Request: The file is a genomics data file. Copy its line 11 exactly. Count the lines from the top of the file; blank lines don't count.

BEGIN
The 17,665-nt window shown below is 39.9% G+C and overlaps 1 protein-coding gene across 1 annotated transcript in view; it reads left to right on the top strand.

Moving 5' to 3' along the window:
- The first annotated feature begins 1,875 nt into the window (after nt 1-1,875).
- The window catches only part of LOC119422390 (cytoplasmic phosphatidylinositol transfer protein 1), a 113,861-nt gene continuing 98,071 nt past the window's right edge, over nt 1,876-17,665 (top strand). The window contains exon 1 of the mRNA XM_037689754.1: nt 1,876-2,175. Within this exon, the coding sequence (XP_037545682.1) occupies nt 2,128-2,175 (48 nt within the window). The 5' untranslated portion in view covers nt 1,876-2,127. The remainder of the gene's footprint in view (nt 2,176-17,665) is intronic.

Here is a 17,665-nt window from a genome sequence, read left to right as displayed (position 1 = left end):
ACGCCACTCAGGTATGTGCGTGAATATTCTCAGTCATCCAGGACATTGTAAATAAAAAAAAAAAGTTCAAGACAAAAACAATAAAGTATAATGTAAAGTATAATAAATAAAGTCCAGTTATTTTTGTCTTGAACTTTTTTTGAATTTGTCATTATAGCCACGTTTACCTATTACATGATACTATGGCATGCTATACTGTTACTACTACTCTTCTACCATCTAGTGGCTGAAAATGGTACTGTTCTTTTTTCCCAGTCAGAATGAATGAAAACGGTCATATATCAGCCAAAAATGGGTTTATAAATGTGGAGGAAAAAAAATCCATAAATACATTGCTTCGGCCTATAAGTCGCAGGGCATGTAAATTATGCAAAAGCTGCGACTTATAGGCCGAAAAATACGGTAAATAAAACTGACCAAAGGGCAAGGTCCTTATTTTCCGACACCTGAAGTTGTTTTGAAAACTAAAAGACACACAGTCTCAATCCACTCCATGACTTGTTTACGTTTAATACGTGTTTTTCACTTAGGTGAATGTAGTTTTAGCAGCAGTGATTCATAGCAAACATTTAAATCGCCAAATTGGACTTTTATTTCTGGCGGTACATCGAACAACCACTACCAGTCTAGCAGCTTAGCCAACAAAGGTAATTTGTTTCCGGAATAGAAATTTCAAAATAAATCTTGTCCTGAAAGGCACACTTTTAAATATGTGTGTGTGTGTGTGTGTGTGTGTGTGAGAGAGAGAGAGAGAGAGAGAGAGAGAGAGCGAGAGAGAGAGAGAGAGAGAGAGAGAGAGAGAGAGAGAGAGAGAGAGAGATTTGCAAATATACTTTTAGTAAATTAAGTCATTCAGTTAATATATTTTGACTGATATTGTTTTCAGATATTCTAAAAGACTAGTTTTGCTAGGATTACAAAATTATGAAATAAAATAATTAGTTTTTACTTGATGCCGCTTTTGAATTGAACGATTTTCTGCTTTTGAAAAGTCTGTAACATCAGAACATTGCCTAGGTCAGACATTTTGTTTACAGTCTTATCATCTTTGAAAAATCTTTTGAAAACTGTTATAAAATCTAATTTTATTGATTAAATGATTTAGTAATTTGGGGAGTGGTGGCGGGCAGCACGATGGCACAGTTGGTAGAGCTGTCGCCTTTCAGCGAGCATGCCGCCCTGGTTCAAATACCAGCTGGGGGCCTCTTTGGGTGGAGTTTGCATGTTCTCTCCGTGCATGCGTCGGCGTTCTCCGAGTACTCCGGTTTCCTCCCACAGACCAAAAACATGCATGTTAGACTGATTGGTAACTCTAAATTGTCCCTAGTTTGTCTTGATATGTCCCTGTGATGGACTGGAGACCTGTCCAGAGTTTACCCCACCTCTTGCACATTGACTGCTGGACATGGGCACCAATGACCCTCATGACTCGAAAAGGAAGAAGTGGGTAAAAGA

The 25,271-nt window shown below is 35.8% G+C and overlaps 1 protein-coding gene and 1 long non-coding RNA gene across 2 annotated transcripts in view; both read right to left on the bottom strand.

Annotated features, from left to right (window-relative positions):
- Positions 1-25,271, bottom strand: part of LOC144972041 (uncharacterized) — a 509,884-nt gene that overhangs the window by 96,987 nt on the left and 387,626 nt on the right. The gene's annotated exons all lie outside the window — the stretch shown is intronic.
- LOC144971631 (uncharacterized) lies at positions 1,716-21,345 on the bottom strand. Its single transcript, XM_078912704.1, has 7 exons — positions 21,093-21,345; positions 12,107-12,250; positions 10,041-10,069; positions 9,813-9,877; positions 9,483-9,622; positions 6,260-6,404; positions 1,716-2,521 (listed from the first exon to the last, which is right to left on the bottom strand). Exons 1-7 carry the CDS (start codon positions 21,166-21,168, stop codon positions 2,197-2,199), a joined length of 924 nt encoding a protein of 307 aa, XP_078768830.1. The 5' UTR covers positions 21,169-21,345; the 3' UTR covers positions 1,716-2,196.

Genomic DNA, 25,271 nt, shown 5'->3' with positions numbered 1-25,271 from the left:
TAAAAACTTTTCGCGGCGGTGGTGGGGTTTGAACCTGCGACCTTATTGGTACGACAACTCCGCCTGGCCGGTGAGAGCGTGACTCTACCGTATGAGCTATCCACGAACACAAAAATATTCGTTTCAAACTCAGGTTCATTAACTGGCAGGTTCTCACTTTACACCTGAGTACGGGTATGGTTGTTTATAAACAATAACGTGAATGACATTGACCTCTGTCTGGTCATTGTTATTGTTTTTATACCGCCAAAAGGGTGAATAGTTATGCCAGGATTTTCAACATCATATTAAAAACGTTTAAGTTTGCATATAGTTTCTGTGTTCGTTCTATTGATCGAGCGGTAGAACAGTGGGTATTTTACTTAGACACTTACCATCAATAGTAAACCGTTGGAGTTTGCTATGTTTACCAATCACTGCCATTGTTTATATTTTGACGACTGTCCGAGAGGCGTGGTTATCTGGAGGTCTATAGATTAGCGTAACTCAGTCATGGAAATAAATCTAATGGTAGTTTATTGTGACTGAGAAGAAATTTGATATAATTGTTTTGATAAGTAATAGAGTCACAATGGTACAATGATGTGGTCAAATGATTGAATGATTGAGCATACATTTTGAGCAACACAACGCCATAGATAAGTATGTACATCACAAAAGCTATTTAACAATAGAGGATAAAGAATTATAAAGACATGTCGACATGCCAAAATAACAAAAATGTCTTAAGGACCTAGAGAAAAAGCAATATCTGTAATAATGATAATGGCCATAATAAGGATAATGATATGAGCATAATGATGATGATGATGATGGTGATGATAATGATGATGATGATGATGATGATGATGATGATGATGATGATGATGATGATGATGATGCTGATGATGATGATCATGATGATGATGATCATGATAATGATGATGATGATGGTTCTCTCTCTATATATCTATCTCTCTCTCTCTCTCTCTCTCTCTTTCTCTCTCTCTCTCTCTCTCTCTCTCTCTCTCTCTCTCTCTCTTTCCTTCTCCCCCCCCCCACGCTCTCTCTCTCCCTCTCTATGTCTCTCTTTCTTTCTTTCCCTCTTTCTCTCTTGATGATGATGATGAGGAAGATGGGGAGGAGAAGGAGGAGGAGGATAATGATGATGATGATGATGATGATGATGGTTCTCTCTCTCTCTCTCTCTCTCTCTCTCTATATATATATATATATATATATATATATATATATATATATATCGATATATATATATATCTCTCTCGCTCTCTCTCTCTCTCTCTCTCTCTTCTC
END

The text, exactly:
Genomic DNA, 25,271 nt, shown 5'->3' with positions numbered 1-25,271 from the left: